After crossing the boulder field, we continued north for about another hour. On the way, we found a shady area where we stopped for a drink and a moment's rest. I mentioned the snake in the boulder field to Crawford but I do not think he believed my story. In any case I was not eager to go back to camp with a second tour of the boulder field. We soon topped a small hill and were treated to a great view of an open meadow about three hundred yards across to the next group of woods. As we scanned the view for any sign of deer standing idly by, waiting to be shot, I noticed a distant hunter on the far side of the meadow. About that time, he seemed to raise his rifle, point it our way and then a puff of smoke appeared. The gun’s report arrived about the same time as the shot hit the trees ten feet above our heads. We both hit the ground and rolled down the backside of the crest. About the time we stopped to catch our breath, there was another report and another shot hit the trees at the top of the hill. We both yelled loudly for the hunter to stop shooting, but shortly thereafter, there was a third shot. At that, we looked at each other, got to our knees and both fired a shot up over the rise in the general direction of the incoming shots. We lay on the ground for several minutes trying to decide what to do next and hoping we had gotten the attention of our apparent assailant. We could not imagine how we were mistaken for deer, so the hunter was either blind or intent on causing us some harm. There were no more shots. After a few minutes, we cautiously got to our feet, but there was no sign of the hunter. We had had enough for the first day of hunting and headed down the backside of the hill to make a roundabout approach to camp.
We finally arrived back at our camp about an hour before dusk. We could see two of the well-equipped hunters reclining in chairs near a campfire. We decided to ask about their success and maybe get some pointers on where we might spot some deer. The two hunters appeared to be middle-aged and well relaxed in comfortable chairs by the fire. They were sharing a bottle of whiskey and offered it to us. We said no thanks, but maybe later. After some small talk, I noticed the third man in their party had not appeared and asked where he was. One of the men said he was still way out in the woods. He related a story about how the third guy, who also was the owner of the trailer, ATVs, and most of their gear, had wandered into a swarm of bees and had been stung so badly that his eyes had swollen shut. They said after that he had become irrational and would not let them help him. They had returned to camp a couple of hours earlier and went down to the highway to call an ambulance. Neither man seemed overly concerned about the third hunter or returning to the woods. We excused ourselves and went back to camp to cook dinner. About two hours after dark, the arrival of an ambulance and a park ranger’s pickup truck was announced by flashing lights and a rolling cloud of fresh dust. The rescue team asked for directions from the injured hunter’s companions who then returned to the fire as the rescue unit headed out. It was some time later that the rescuers returned and placed the injured man in the ambulance. As the ambulance headed back down the dirt road, we marveled at the lack of concern from the hunting companions.
The next morning, after a short and unsuccessful hunt, we decided we had had enough of the dusty woods and our first deer hunting adventure. The campsite of the injured hunter was empty and it appeared that the man’s blue-collar hunting companions had taken his expensive equipment back down the mountain. We never did hear the final outcome of the events from other hunters in the area, but the story of the trio’s incident was commonly known. As we drove down to the highway, we decided to go down the west side of the mountains to a nearby beach. Let me tell you, the cold clean Pacific Ocean never felt so good. We spent the night camping at a nearby state park and then headed home. The .348 was cleaned and returned to my dad’s closet. Many years later, when he had finally given up on ever hearing from Barney, my dad asked if I wanted the gun permanently. I was glad to take it off his hands to add to the other guns that I owned. From that point on, it received a good cleaning every fall but was rarely taken from its case.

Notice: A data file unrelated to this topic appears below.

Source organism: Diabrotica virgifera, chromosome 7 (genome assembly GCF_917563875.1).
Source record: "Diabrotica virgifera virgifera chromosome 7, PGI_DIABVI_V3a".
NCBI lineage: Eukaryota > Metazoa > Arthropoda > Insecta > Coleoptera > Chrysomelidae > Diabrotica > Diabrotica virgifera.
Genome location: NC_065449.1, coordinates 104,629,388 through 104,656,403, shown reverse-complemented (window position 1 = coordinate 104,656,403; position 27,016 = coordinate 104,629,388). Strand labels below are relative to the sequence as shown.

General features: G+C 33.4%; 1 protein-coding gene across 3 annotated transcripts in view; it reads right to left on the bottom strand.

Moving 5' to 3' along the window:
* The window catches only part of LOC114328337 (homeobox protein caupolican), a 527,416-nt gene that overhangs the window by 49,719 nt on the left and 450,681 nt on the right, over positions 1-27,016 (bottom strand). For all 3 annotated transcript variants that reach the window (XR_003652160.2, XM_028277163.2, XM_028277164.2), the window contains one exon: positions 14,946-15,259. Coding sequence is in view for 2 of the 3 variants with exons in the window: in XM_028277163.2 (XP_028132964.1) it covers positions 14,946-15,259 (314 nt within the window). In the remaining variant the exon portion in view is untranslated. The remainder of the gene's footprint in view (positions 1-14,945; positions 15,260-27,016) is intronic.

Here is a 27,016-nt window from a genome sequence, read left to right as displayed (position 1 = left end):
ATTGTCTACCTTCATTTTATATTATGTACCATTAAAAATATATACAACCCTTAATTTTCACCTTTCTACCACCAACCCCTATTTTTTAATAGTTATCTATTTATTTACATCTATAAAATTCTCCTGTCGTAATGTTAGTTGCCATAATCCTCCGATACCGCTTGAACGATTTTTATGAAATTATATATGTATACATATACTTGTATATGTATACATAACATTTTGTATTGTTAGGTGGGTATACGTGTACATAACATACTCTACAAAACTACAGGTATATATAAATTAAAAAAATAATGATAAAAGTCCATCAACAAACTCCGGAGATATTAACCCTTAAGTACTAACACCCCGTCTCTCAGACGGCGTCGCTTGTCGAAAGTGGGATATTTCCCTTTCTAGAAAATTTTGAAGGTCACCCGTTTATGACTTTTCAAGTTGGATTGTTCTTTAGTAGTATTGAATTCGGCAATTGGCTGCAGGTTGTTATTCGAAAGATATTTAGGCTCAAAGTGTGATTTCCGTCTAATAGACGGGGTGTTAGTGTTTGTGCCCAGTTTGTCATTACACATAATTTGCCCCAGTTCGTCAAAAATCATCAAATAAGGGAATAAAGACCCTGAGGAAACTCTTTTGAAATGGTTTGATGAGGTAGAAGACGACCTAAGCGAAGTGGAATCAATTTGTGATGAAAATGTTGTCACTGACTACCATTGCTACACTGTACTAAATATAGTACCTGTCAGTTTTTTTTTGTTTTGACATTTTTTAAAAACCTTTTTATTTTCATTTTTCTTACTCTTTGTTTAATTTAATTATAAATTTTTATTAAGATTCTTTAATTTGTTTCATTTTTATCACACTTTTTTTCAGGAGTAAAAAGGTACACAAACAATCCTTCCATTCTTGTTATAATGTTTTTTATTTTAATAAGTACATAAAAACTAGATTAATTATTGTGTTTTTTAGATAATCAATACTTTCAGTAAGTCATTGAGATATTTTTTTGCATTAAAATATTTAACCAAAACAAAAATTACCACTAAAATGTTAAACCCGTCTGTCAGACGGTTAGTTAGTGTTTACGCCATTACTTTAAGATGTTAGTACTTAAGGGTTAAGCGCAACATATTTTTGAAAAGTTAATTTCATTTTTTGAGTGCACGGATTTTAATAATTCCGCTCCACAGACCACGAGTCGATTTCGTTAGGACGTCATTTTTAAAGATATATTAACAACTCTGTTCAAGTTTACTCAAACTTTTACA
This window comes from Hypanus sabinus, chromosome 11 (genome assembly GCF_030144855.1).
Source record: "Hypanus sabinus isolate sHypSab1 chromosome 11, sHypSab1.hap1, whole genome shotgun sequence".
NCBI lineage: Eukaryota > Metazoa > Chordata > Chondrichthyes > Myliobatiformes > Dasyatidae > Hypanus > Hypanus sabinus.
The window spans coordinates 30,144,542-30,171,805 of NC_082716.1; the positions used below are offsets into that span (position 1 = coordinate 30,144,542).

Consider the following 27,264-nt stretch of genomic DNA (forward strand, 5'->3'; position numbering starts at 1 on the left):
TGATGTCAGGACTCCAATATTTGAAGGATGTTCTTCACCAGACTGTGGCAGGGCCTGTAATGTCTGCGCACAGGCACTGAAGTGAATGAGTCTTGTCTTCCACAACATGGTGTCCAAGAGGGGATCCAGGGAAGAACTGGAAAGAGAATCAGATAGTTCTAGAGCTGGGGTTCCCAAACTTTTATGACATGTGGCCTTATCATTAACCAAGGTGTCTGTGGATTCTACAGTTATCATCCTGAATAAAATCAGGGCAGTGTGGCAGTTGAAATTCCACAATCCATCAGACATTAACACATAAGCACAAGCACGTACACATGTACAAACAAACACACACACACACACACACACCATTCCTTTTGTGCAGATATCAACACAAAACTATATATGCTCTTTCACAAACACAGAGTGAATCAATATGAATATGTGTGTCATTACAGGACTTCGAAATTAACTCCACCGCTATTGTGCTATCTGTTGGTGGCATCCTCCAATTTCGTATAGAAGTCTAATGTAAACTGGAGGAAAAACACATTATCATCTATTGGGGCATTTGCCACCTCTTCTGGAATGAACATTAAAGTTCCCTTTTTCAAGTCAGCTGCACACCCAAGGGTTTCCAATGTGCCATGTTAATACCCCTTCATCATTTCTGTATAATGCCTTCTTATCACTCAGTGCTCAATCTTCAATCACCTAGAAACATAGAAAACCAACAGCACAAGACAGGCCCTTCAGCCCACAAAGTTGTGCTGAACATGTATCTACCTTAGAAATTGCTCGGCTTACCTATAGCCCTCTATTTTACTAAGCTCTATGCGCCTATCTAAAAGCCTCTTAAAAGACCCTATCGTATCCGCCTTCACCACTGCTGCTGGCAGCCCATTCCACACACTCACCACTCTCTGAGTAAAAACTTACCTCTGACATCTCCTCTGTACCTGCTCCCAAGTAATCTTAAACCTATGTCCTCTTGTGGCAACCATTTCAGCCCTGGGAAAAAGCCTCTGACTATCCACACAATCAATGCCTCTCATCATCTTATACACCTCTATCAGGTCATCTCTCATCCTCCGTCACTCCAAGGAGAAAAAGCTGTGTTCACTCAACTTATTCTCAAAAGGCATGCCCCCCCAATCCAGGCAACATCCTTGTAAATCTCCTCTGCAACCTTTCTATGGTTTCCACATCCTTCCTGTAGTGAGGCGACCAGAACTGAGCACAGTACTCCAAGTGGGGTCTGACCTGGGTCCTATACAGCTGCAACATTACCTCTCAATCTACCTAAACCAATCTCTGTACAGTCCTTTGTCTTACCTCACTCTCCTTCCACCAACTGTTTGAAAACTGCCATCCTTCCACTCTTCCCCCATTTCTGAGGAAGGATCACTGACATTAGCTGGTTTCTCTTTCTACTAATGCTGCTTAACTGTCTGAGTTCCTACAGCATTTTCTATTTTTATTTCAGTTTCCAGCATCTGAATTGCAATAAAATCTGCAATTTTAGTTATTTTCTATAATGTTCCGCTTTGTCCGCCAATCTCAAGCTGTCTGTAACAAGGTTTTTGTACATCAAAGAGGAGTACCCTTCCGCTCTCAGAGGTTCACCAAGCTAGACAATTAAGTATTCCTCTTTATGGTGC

I was remembering the gun’s unremarkable history and the hot weather hunt so many years ago as I crept through the woods. The rifle’s darkly blued action and rough wood stock made me feel like a grizzled old mountain man from the 1800s. Just then, I heard a low whistle from Don and a rustle in the heavy brush to my front. Don looked like he was moving around to get a clear view of something. At about the same time I caught a glimpse of brown bounding through the woods about eighty yards ahead that was clearly a medium sized deer. I tried to get a good sight picture, but the brown kept disappearing and reappearing behind the heavy growth. If I did not take a shot soon, however, the deer would be out of range. I thought I had a sufficiently clear path to shoot and I began my trigger squeeze. The huge concussion from the big gun disrupted the silence like a low altitude sonic boom. Clumps of snow rained down from every tree in sight. I could no longer see the deer and wondered if my aim was true. It was fairly certain that I was on target and feeling pretty good about the shot. Don hollered over, “did you get him?” About that time, about sixty feet ahead, a small barren sapling, about fifteen feet tall, slowly began to fall and hit the snow with a muffled thump. It was quiet for a minute, and then Don’s loud voice drifted my way with, “Well, that one will be easy to clean”. We walked over to examine the sapling that had been cleanly snapped off by the round and then continued to where the deer had been. There was no evidence that the deer had been hit and that the tree had been the only recipient of the powerful silvertip slug. It was almost dark, the cold was setting in, and the season had come to an end. As we made our way back up the snowy path to the car, I reminded myself that I really needed to get the big gun out of the case more often! And I wondered if Barney ever really went hunting for bear.